An article in Sunday's editions may have created an erroneous impression about the origin of the Baltimore Community Foundation. It was founded in 1972 by several Baltimore banks, but was boosted to its current structure and size by contributions of money and staff from the Goldseker Foundation.
In 2001, the George W. McManus Foundation gave $94,254 to charities. But it paid its board president, George W. McManus Jr., and its other trustees even more than it gave away.
Like McManus, the trustees of some Maryland foundations are collecting hefty fees to do what many of their peers consider volunteer work.
At a time when foundations are slashing contributions to charity because an ailing stock market has diminished their endowments, payments to board members are getting more scrutiny. While the practice is legal - as long as the fees are "reasonable" - most U.S. foundations pay their boards nothing.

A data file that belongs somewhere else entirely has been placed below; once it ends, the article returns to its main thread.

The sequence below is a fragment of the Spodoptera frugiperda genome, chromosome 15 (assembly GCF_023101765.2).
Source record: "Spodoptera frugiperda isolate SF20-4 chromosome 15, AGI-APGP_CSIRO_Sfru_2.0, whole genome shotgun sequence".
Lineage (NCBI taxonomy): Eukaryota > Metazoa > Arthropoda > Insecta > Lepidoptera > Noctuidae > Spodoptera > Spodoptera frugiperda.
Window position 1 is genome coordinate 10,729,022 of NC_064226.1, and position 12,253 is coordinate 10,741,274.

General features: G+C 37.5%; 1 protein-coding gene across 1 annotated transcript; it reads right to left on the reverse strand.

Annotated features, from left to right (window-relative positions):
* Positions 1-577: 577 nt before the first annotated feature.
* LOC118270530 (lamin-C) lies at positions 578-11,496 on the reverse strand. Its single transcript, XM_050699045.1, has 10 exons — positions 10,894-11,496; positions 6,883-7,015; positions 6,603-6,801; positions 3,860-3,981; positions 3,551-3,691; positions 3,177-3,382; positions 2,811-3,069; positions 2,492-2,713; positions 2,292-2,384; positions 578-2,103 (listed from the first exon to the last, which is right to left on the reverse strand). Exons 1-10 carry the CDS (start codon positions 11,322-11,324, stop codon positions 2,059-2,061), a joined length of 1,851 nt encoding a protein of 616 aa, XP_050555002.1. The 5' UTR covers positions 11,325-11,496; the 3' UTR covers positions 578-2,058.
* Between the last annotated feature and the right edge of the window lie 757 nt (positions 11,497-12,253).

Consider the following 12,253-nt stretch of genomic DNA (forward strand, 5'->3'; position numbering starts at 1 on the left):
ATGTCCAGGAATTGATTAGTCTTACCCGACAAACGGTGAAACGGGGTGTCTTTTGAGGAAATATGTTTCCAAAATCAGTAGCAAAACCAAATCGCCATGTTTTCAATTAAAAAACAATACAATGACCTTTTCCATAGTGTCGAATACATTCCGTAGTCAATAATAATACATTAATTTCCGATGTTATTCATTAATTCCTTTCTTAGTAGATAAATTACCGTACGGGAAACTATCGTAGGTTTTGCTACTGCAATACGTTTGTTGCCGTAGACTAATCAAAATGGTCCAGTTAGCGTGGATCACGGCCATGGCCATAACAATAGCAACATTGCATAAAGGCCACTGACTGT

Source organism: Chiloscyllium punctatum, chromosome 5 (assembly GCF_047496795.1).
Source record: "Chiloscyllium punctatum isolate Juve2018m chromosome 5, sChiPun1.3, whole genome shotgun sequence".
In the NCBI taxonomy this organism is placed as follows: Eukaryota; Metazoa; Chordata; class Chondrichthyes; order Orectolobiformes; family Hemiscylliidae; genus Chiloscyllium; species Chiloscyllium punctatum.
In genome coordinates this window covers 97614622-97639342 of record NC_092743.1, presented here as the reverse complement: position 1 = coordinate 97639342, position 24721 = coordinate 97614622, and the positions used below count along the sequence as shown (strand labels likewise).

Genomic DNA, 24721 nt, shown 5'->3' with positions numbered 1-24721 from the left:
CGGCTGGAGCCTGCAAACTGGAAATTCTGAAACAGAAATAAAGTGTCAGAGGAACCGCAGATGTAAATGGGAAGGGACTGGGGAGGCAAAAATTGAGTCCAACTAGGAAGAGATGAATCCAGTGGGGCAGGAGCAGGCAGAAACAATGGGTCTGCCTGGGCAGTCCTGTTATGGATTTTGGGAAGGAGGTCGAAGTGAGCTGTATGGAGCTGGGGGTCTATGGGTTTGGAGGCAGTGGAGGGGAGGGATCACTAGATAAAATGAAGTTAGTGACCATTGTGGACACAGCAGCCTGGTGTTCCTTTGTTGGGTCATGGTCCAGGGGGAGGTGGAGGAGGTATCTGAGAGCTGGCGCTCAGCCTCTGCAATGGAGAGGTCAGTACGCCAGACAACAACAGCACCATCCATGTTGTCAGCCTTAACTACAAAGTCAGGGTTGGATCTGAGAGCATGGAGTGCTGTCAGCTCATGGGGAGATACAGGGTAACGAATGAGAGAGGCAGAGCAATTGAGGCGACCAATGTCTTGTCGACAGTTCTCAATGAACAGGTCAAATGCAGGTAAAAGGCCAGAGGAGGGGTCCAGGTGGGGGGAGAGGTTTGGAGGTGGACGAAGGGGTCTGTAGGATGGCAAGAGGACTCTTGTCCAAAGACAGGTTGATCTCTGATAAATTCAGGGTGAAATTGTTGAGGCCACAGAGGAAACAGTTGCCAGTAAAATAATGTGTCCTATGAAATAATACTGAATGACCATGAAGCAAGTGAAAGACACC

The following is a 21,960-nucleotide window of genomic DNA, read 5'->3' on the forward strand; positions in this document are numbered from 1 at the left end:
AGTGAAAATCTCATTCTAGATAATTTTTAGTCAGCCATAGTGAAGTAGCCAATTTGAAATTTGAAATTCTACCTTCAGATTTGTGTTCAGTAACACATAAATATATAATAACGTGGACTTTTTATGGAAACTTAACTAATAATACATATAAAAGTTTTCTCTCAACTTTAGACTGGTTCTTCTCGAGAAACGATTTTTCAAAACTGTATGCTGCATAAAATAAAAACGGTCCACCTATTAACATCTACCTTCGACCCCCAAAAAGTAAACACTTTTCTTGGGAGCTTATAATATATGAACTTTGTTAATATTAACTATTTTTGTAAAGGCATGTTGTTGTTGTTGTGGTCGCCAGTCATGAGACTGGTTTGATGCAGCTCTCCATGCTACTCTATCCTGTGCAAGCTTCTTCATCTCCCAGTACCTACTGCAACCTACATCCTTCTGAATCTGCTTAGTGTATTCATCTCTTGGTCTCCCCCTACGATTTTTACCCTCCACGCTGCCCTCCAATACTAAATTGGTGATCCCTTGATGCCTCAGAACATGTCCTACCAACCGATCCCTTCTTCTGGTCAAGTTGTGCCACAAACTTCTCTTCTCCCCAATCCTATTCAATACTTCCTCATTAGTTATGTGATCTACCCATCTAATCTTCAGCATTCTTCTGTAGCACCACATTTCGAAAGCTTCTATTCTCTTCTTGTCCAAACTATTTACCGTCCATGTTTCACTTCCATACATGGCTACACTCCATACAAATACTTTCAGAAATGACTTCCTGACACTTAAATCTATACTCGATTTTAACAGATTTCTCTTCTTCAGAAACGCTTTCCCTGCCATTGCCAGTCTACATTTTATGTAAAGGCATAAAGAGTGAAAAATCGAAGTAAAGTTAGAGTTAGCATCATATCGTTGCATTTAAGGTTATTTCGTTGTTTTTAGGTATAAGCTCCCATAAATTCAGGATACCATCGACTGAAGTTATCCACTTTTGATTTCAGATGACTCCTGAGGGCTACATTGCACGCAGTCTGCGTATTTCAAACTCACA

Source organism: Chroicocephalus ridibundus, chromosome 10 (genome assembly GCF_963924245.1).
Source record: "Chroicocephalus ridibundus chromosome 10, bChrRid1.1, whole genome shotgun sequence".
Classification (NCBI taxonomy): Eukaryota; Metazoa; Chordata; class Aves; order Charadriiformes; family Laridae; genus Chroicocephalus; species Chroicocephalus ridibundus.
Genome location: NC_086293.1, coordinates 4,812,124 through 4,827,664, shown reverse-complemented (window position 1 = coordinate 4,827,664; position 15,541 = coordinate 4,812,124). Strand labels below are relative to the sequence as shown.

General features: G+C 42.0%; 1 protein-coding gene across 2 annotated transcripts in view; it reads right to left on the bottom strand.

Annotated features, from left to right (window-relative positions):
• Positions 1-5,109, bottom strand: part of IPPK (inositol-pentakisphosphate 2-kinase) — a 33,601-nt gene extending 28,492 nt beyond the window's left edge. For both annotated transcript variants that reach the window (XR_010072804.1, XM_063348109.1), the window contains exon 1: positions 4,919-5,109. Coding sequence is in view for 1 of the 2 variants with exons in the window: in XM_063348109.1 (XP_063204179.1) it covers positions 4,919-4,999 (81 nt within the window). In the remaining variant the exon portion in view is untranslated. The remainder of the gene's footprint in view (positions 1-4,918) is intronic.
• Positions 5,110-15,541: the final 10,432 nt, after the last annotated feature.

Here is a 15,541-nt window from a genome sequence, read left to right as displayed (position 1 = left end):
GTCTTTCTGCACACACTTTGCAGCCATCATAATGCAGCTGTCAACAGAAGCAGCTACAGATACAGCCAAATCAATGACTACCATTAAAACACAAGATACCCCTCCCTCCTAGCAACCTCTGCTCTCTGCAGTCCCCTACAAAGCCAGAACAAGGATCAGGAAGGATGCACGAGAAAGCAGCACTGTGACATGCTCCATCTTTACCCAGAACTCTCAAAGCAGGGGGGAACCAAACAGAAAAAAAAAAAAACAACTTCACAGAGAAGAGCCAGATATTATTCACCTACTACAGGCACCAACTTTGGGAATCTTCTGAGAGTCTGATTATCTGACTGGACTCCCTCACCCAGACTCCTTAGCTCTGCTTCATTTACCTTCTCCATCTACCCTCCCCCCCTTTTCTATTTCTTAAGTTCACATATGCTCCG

"I was extremely surprised, based on my experience, to see foundation directors drawing salaries," said Bill Ewing, executive director of the Maryland Food Bank, a nonprofit that depends on foundation donations, when informed that some trustees earned fees. "It means ultimately less money for the nonprofit community."
Defenders of the payments say trustees should be compensated for the often considerable time they spend on foundation work - as corporate directors are. They say trustees' expertise in investing and the law leads to more effective giving.
But some local philanthropies pay board members considerably more than their peers, according to tax documents reviewed by The Sun. Several other foundations allow their total expenses to exceed the size of their grants to charity.
Among those who pay trustees: